|Cloudland, by John Burningham|
The story begins innocently enough, Albert and his parents are hiking, when Albert falls off the cliff and is caught by the children who live in Cloudland. Albert lives with the children in Cloudland. They sleep in the clouds, swim during rainstorms, make as much noise during a thunderstorm as they can! Albert even gets to walk across a jet-stream. Albert loves his time in Cloudland, but misses his parents. He returns home, but always remembers his adventures in the clouds even though he never returns to Cloudland. But we can always return, in our imaginations, writing, and creating new adventures for ourselves in Cloudland.
|Little Cloud, by Eric Carle|
I think the author/illustrator's name gives this book an automatic recommendation. In this book, the cloud forms different shapes: an airplane, a clown, a hat. It ends with the cloud joining other clouds and turning into rain. I love looking for shapes in the sky. Mostly I see dragons--I have two boys and we read a lot of books about dragons. But one day, I was lucky enough to see a cloud shaped like an airplane.
|An Airplane Cloud|
|Cloud Dance, by Thomas Locker|
This book has beautiful illustrations and wonderful prose -- I love its artistry in both word and pictures. It brings science and art together. It takes you on a journey through time by illustrating the changes clouds make with each season. The last two pages of the book has additional information on clouds and how they are classified and written.
|The Cloud Book, by Tomie de Paola|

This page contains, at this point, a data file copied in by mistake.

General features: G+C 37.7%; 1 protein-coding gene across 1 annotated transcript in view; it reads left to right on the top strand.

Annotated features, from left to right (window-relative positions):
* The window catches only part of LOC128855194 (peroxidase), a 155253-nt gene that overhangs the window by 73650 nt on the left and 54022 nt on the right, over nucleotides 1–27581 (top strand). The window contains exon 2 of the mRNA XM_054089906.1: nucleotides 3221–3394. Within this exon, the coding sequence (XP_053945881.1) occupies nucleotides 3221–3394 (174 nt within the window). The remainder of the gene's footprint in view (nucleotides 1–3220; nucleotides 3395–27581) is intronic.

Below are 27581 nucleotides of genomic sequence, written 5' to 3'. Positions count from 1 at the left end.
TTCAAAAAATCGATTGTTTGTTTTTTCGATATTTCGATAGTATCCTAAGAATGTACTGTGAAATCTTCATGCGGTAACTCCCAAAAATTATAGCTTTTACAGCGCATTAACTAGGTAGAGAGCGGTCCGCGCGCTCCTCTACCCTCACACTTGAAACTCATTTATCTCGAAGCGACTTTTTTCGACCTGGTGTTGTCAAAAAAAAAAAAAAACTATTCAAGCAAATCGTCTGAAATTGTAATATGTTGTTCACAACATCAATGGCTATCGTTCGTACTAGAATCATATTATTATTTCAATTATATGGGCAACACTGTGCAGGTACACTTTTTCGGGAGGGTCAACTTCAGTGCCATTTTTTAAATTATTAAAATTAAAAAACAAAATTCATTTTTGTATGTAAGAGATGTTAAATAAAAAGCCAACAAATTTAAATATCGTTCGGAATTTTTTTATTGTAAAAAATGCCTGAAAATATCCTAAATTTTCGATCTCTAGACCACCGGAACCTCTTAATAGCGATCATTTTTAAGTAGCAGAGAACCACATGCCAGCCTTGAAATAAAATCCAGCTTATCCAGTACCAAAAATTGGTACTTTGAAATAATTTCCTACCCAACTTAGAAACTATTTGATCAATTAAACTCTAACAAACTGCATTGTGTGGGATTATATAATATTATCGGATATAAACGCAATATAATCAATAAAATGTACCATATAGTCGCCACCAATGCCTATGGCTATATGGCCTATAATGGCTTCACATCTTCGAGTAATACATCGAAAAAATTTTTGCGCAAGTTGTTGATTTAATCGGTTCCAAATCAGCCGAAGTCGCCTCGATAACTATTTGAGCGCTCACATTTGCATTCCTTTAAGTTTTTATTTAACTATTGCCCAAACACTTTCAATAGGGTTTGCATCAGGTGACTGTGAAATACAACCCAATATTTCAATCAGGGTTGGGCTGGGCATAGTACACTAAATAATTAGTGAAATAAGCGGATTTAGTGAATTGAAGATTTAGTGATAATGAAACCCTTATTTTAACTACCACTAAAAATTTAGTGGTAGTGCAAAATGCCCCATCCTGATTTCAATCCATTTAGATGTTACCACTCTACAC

Don't you love Tomie de Paola. This book is non-fiction, but de Paola brings his sense of humor into the book. Both my fourth grader and second grader loved his illustrations of the two idioms: "He's in a fog." and "She has her head in the clouds." I only wish he had an illustration for "I am on cloud nine!"
|Clouds, by Anne Rockwell|
This book is my go-to book for clouds. After reading this book, I understood the different ways clouds were named. The illustrations are simple, so it doesn't distract from the learning and information. It is rather long. My kindergartner couldn't sit through this. But for older kids, it is a great read!
|Shapes in the Sky by Josepha Sherman|
I love reading this book to my five-year-old. It is nonfiction, but shorter than Anne Rockwell's book. The illustrations take up the entire page, with the words written in the clouds or the sky. My daughter doesn't like books that are too "busy" or "detailed" in their illustrations. For example, looking at a Jan Brett book is too overwhelming to my sensory child--but this book is perfect for her visual and auditory sensory disorder. A great read for kindergarten and first grade! It contains instruction on how to make a cloud, a glossary, and a resource page.
Just in-case you missed it before. I made a clouds can-have-are chart! After you read the nonfiction books, you can fill out the chart.
|Cloud Graphic Organizer|